That is, the PN code "Early" whose phase advances by 1/2 chip with respect to the PN code supplied to the initial capturing section 82 and the PN code "Late" whose phase is delayed by 1/2 chip are output from the PN code generator 84. FIG. 12 shows the phase relation of the above PN codes. The reception signal is multiplied by the PN code "Early" and PN code "Late" in multipliers 831 and 832, respectively, and inversely spread, and then preset numbers of symbols of the respective output signals are integrated by integrating damp filters 833 and 834, respectively. After this, the integrated values, that is, the outputs of correlation between the reception signal and the PN code "Early" and PN code "Late" are respectively squared by squaring circuits 835 and 836 to be converted into electric power values and then added together in an adder 837. The added output signal is smoothed in a loop filter 838 and supplied as a signal for variably specifying the clock phase to the voltage controlled oscillator (VCO) 85 via the selection switch 826.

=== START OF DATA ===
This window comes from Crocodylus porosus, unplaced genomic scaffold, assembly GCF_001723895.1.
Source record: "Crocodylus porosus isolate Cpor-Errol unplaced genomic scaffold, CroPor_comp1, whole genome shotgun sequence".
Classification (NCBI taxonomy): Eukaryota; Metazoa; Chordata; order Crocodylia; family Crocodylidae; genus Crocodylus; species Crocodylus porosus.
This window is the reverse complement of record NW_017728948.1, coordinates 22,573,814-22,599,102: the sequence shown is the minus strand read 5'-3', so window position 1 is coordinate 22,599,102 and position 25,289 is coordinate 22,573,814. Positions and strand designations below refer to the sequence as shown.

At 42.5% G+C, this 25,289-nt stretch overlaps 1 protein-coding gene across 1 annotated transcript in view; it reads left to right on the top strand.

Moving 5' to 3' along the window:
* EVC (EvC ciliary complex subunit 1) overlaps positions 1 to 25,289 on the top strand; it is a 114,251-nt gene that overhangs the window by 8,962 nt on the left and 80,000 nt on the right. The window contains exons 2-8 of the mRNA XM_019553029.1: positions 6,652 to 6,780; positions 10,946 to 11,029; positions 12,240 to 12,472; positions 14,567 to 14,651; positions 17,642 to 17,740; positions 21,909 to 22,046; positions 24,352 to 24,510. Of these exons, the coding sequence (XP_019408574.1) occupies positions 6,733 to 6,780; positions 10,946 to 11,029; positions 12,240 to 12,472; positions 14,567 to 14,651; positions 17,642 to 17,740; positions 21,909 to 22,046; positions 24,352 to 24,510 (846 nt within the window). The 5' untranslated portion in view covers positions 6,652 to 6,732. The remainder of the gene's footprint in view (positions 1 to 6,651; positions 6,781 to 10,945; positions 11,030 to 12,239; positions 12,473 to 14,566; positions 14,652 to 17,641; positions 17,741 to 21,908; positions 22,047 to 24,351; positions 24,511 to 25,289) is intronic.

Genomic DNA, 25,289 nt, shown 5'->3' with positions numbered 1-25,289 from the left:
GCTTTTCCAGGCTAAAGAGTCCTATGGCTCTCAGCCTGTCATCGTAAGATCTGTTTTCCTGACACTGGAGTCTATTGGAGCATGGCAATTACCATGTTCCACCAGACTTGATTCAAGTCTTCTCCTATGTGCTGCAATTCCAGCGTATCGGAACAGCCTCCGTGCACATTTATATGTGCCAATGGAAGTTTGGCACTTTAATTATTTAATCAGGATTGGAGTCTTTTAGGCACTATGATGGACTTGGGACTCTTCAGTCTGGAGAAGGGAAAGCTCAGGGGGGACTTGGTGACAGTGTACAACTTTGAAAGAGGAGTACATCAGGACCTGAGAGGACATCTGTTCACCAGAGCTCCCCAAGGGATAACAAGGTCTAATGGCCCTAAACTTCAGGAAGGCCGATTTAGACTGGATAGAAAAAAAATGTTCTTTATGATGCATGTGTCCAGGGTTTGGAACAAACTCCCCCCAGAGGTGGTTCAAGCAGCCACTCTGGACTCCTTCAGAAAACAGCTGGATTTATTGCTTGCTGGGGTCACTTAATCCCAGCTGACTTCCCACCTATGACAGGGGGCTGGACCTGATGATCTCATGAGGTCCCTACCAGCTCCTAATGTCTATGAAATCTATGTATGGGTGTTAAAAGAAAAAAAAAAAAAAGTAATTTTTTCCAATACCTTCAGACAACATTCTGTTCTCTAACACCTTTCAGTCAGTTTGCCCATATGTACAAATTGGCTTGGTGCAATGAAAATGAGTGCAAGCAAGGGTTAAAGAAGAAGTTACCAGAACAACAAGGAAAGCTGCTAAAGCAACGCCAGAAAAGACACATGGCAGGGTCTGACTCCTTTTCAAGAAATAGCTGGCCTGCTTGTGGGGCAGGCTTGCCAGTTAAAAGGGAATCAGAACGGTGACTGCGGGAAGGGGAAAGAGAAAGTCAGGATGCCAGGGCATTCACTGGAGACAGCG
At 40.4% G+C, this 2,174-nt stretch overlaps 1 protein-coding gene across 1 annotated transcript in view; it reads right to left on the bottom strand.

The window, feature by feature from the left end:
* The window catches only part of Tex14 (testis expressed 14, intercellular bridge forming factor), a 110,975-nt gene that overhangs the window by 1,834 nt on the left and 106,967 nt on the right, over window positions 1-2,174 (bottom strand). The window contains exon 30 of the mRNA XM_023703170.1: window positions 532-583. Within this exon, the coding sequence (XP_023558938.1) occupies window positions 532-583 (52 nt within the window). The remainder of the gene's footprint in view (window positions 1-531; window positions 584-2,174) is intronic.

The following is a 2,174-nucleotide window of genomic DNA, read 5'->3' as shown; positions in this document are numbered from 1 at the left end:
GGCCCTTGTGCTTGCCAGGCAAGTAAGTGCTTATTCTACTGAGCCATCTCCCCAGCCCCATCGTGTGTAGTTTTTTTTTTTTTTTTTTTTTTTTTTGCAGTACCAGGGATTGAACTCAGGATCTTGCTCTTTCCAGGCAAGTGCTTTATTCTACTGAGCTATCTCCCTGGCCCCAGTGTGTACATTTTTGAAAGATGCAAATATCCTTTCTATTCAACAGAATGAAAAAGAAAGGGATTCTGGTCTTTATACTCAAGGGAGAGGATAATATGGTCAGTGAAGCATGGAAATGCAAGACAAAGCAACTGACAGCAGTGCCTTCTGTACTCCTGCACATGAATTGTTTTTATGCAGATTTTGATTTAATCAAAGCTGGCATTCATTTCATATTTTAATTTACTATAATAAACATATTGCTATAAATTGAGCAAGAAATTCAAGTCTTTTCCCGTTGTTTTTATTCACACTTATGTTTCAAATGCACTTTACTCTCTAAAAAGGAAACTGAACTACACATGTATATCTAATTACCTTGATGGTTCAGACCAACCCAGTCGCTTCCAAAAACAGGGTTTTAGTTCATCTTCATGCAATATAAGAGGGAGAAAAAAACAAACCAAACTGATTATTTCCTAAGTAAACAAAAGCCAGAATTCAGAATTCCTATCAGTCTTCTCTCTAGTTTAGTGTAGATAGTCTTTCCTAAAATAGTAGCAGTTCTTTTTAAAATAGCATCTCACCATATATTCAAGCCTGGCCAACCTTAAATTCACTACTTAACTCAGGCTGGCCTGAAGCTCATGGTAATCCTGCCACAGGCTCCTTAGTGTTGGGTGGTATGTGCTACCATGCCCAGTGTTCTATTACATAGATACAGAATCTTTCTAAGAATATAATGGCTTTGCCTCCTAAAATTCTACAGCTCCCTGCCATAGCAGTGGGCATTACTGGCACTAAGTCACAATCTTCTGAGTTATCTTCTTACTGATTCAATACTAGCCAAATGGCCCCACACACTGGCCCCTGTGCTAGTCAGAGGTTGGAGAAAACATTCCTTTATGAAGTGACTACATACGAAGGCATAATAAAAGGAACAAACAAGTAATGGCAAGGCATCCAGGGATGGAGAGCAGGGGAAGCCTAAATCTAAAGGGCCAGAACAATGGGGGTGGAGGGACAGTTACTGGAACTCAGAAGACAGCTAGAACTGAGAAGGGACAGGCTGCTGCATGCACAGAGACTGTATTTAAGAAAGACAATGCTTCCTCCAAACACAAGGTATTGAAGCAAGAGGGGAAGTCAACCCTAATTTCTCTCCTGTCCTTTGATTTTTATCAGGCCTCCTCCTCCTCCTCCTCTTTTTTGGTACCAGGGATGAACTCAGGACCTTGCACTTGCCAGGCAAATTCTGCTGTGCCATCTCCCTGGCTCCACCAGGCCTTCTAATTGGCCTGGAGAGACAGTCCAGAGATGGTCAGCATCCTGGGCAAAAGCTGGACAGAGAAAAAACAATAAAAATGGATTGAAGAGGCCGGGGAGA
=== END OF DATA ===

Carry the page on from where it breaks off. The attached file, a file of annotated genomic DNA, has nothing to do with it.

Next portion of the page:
FIGS. 13A to 13D show one example of signal waveforms obtained in the initial capturing section 82 and clock tracking section 83. FIG. 13A shows the electric power value of a PN code correlation output supplied from the squaring circuit 823 of the initial capturing section 82 when the phase of the PN code generated from the PN code generator 84 coincides with the phase of the PN code of the reception signal. FIGS. 13B and 13C respectively show the electric power values of PN code correlation outputs supplied from the squaring circuits 835 and 836 of the clock tracking section 83 when the phases of the PN code "Early" and PN code "Late" coincide with the phase of the PN code of the reception signal, and FIG. 13D shows the electric power value of a correlation output supplied from the adder 837 of the clock tracking section 83.